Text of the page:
In his first attempts to construct an internal combustion engine, Ole nearly set thebasement of his boarding house on fire. The landlady, Mrs. Doyle, immediately kicked him out,fearing that he would blow the entire house up if he tried again. Ole might have said that fate ledhim to his new apartment, a small shed adjoining the property of sixteen year old Bess Cary.Bess was intrigued by the story of the boarding house explosion and her parents new tenant.Knowing that he had created the right pattern for a horseless carriage motor, Ole set outto find a partner with whom to form a company. His first partner, Clark, was a machinist likeOle. Neither man knew much about business or marketing and soon realized that their venturewould not succeed. The next partner, Clemick, was an inventor. He had already begun tomanufacture a custom engine on his own prior to joining Ole. The partnership of Clemick andEvinrude was an overnight success, landing a government contract to produce 50 portablemotors. Bess Cary, who was attending business school, volunteered to type correspondence forthe company in the evenings in exchange for the occasional ride in the horseless carriage and aSunday picnic with Ole. In 1906, Ole and Bess became engaged. She was twenty-two and he wasthirty.
It is rumored that the idea for the first Evinrude outboard motor came about on a hotSunday afternoon when Ole took his fianc, Bess, for a row on the lake. When they were 2 miles from shore Bess said that she wanted a dish of ice cream. Ole turned the boat around androwed back to shore. Parched and tired, he exclaimed to Bess that someone should invent amotor for boats. It would be nearly two years later before Ole Evinrude would take his ownwords to heart.
Ole and Bess were married on November 21, 1906. Their only son, Ralph SydneyEvinrude, was born almost a year later on September 27, 1907. The birth was very hard on Bess.Though she continued to work in her husbands office, Bess health quickly declined. It wasduring this period of hardship that Ole built the first prototype for a rowboat motor. Besscommented upon seeing it for the first time that it looked like a coffee grinder. When Russ Cary,Bess brother, went with Ole to try out the coffee grinder on an actual rowboat, heenthusiastically reported back to his sister that the test was a success. Bess immediately saw thebigger picture and encouraged her husband to clean up the pattern and improve the model. Thefirst 1 1/2 horsepower Evinrude motor weighed 62 pounds and sold for $62.In the summer of 1909, Bess Evinrude wrote the now famous advertising slogan: DontRow! Throw The Oars Away! Use An Evinrude Motor and business skyrocketed. Within days ofthe ad running in Milwaukee newspapers, Ole and Bess were flooded with so many inquiries thatthey needed to hire six stenographers to handle the correspondence. In 1911, partnering withChris Meyer, the President of Meyer Tug Boat Lines; the Evinrudes formed the EvinrudeDetachable Row Boat Motor Company. The newly formed company sold 2,090 motors in 1911,representing an increase of more than a thousand units over the preceding years sales. In 1912,the company sold 4,650 motors and moved to a larger facility. The new factory employed 300workers and produced 9,412 motors in 1913, making Evidrude a worldwide contender in theportable boat motor arena.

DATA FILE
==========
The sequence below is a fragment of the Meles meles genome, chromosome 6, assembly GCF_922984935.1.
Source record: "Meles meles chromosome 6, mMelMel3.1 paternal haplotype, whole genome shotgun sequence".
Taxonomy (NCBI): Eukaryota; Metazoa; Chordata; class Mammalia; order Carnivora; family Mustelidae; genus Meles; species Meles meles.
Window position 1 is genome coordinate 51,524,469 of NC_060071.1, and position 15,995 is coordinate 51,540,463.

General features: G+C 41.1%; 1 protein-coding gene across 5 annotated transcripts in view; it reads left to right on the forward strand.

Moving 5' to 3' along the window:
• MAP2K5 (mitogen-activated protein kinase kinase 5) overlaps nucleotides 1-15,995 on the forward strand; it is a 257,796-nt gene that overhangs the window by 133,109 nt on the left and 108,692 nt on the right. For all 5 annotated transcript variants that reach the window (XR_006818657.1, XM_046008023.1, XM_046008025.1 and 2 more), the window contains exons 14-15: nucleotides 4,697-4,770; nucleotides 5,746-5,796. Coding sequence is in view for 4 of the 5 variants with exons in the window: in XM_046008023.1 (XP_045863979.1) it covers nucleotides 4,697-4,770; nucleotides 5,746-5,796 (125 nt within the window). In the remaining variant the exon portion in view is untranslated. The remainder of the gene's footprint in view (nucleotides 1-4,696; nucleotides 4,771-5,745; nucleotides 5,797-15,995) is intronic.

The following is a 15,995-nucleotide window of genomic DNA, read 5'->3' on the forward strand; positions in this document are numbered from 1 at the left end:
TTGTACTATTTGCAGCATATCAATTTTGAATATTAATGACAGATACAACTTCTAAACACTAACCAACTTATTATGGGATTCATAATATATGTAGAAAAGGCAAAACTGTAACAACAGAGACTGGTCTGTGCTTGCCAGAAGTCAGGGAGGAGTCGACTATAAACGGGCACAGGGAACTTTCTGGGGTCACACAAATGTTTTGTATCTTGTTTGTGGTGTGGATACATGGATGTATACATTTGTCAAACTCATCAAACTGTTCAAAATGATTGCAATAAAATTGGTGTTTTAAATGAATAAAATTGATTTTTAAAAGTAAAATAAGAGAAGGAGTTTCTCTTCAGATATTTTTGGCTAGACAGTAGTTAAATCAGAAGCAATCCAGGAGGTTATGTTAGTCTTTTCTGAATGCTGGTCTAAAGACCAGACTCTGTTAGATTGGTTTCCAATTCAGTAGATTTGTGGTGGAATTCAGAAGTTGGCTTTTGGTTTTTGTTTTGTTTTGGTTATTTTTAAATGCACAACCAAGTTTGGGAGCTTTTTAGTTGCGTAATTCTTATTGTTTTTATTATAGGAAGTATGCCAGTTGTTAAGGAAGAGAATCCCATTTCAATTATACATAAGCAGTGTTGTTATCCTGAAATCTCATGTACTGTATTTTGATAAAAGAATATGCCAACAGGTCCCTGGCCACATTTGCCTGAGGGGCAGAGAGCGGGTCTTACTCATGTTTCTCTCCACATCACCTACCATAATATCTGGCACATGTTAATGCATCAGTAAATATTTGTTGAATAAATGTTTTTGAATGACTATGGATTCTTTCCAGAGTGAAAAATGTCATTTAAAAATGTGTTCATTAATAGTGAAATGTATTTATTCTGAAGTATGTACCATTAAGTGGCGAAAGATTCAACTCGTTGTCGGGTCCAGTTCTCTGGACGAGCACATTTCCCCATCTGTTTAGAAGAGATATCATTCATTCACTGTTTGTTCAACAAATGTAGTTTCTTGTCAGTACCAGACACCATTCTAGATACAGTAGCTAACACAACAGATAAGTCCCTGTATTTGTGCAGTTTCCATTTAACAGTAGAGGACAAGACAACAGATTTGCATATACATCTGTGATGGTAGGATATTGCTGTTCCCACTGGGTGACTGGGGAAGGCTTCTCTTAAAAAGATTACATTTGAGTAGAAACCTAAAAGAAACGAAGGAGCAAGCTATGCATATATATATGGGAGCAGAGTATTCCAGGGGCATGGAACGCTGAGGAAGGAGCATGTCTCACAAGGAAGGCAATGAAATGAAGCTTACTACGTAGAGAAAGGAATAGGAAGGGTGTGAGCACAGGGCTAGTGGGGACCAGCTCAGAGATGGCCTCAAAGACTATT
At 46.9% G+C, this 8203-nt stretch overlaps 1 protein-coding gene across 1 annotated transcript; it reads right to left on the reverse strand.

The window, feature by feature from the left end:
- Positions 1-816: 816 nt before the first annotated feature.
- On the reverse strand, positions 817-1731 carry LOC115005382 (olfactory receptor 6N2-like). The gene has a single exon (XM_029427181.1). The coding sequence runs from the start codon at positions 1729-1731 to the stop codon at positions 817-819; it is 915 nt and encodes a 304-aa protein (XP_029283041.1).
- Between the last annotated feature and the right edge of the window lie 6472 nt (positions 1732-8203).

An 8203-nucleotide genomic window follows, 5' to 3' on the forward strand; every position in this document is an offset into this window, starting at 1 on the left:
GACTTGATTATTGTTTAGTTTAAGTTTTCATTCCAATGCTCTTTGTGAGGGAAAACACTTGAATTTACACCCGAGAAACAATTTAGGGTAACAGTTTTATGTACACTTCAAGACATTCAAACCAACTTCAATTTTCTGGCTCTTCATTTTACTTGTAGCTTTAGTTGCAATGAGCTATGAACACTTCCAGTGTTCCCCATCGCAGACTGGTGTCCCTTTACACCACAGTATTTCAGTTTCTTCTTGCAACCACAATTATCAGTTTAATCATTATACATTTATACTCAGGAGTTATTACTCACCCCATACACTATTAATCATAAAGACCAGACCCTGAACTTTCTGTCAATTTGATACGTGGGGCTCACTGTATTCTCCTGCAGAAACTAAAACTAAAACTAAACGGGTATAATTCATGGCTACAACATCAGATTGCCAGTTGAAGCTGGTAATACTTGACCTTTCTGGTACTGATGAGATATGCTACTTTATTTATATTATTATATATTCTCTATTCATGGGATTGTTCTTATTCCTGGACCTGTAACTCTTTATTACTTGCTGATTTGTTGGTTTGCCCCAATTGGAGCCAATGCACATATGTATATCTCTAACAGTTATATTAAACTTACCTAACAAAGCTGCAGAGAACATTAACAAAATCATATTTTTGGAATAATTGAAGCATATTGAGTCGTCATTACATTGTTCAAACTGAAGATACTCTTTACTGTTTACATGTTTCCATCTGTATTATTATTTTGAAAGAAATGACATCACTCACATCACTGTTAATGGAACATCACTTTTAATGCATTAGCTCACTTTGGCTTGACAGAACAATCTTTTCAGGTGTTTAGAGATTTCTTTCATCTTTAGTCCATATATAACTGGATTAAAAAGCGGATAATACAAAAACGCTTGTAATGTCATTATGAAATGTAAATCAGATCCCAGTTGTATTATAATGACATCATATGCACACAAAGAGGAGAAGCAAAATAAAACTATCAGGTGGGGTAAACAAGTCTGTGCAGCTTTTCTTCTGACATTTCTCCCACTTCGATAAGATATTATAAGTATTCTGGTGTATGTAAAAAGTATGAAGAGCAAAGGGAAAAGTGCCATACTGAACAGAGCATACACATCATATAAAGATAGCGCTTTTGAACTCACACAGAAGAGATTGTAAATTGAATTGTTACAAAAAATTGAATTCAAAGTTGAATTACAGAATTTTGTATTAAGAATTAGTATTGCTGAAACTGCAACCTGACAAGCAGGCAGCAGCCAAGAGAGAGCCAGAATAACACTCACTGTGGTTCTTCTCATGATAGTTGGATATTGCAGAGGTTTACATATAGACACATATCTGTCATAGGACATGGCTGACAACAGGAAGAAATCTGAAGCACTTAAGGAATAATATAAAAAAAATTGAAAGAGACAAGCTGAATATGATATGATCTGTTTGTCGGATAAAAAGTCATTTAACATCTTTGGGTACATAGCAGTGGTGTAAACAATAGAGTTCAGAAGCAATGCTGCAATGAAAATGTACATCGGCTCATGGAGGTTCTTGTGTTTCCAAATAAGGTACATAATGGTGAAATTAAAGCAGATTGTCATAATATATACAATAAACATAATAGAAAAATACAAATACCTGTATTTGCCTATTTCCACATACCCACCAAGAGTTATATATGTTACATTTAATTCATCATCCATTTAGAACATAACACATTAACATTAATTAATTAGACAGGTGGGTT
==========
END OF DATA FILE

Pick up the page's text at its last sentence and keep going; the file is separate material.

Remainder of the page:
Sadly, in 1914, with Bess heath still in decline, Ole decided to sell his share of thecompany to his partner Chris Meyer. Ole signed an agreement not to participate in the outboardmotor business for a term of five years from the date of sale. The sale brought the Evinrudes$137,500; enough to fund a family road trip across the US. While the family toured America,Chris Meyer saw sagging sales at Evinrude Motors. The company introduced a four-cycle twincylinder engine in 1916 but the product was no more efficient than the single-cylinder versionand it was soon discontinued. Though sales had fallen from previous years, Evinrude Motors stillremained the industry leader in 1919 when Ole was freed from his non-compete clause.Upon his return from their five-year sabbatical, Oles first order of business was to designa 3 hp twin-cylinder aluminum engine, weighing in at only 48 pounds. This revolutionary newdesign was far ahead of anything the industry had seen to date. Feeling a sense of loyalty to hisformer partner, Ole took the new design to Chris Meyer. The meeting did not go as hoped andOle left with the determination to start a new company. With their remaining savings of $35,000,Ole and Bess founded Elto Outboard Motor Company in 1920. Elto was an acronym forEvinrude Light Twin Outboard. Their first product hit the market in June of 1921. Elto sold1,051 motors in its first year and 3,549 in its second.